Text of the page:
Wow—here I was, 18 or so, and things were going more or less according to plan. If I was lucky enough to be listening at the right time on the right equipment, I could actually hear myself playing pedal steel guitar (primitively) on the radio! We were even able to see the song included for sale on late night television as part of a K-tel hits collection. Dufine-The Band- rode this wave of enthusiasm to California, settling first in the LA area, and then in the Russian River area north of San Francisco.
After a couple of years of not becoming a huge recording star as part of Dufine, I became a little restless with the situation, and I couldn’t help remembering how Jerry Jeff and the other Austinites on the recording sessions had talked so lovingly of their cosmic-cowboy oasis down in Texas. So, my good friend and band-mate Jonathan Simons and I gave the group our notice and acquired a "drive-away" car to take us to Texas.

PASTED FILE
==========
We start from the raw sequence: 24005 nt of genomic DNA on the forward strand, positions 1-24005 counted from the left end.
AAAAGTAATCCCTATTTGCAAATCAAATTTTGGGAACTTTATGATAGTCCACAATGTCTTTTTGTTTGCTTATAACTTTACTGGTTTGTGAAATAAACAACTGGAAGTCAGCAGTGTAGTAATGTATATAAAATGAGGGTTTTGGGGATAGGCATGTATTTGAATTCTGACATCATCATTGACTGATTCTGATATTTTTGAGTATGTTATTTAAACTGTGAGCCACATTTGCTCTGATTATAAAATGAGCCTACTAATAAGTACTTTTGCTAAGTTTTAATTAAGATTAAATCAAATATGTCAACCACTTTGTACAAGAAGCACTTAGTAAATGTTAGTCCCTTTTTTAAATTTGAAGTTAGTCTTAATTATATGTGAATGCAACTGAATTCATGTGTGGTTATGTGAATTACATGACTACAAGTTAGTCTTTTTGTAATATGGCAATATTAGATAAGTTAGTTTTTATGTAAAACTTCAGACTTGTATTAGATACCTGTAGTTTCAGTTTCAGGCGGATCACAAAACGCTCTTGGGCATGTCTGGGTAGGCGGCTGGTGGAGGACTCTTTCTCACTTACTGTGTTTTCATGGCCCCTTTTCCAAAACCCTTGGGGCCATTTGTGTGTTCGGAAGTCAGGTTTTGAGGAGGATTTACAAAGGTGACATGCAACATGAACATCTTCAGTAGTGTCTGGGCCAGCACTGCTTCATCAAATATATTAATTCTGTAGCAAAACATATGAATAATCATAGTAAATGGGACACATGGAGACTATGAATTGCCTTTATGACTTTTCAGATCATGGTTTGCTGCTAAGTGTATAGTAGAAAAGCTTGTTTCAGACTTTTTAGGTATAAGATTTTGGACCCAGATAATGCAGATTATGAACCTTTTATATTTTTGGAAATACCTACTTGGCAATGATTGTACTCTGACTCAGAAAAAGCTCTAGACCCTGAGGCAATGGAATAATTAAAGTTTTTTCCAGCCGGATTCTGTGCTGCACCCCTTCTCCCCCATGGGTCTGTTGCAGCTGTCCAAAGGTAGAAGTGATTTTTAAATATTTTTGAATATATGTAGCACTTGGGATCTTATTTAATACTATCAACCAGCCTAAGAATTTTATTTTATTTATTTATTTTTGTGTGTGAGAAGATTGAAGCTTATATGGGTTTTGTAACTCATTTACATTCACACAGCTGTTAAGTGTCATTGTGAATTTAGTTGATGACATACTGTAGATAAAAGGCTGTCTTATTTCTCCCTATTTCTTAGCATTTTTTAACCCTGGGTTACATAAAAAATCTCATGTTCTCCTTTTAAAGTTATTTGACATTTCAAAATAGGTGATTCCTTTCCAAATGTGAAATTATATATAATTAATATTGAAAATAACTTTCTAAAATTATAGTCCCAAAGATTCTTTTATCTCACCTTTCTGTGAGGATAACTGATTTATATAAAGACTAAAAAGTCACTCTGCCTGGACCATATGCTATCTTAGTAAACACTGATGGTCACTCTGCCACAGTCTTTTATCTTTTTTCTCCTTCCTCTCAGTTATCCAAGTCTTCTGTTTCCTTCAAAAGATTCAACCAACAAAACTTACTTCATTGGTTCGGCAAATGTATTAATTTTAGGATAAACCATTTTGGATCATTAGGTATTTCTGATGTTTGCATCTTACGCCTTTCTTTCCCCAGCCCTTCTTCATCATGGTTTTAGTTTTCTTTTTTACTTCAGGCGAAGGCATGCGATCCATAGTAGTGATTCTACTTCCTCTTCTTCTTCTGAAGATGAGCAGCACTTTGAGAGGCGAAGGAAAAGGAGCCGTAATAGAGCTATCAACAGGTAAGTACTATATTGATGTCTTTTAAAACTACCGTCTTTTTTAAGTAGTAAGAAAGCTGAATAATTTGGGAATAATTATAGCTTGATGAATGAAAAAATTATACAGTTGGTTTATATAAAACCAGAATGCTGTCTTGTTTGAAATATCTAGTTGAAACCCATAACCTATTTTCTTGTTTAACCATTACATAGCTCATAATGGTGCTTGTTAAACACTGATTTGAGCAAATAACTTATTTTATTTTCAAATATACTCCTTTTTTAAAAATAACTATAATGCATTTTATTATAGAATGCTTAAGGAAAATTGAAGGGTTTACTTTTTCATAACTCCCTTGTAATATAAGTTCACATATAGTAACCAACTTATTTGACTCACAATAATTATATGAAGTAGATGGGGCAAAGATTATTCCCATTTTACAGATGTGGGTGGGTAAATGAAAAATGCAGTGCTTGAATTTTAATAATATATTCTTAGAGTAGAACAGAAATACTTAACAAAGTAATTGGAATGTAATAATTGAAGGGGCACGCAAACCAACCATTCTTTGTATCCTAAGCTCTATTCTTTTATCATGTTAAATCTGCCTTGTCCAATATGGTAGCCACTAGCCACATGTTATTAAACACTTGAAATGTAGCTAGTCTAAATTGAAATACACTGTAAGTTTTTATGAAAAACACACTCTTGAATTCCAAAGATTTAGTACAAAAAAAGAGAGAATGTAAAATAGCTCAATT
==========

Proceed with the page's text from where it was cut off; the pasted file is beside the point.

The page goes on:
We spent the first night cooking on a fire at the Mansfield Dam camping area, and the next few days sleeping on the ground at Jerry Jeff’s spread (only a mile or two from where I live now!). We soon had a duplex with no furniture other than a mattress and a stereo, and a few days later my good friend Jon succumbed to years of genetic and parental programming, leaving Texas to go back to school. (Dr. Simons now has his own psychology practice in South Carolina and plays a mean blues harp and guitar in area clubs).
As for me, I felt somewhat at home here in Austin, amid the amazing energy of the burgeoning music scene. And I still do.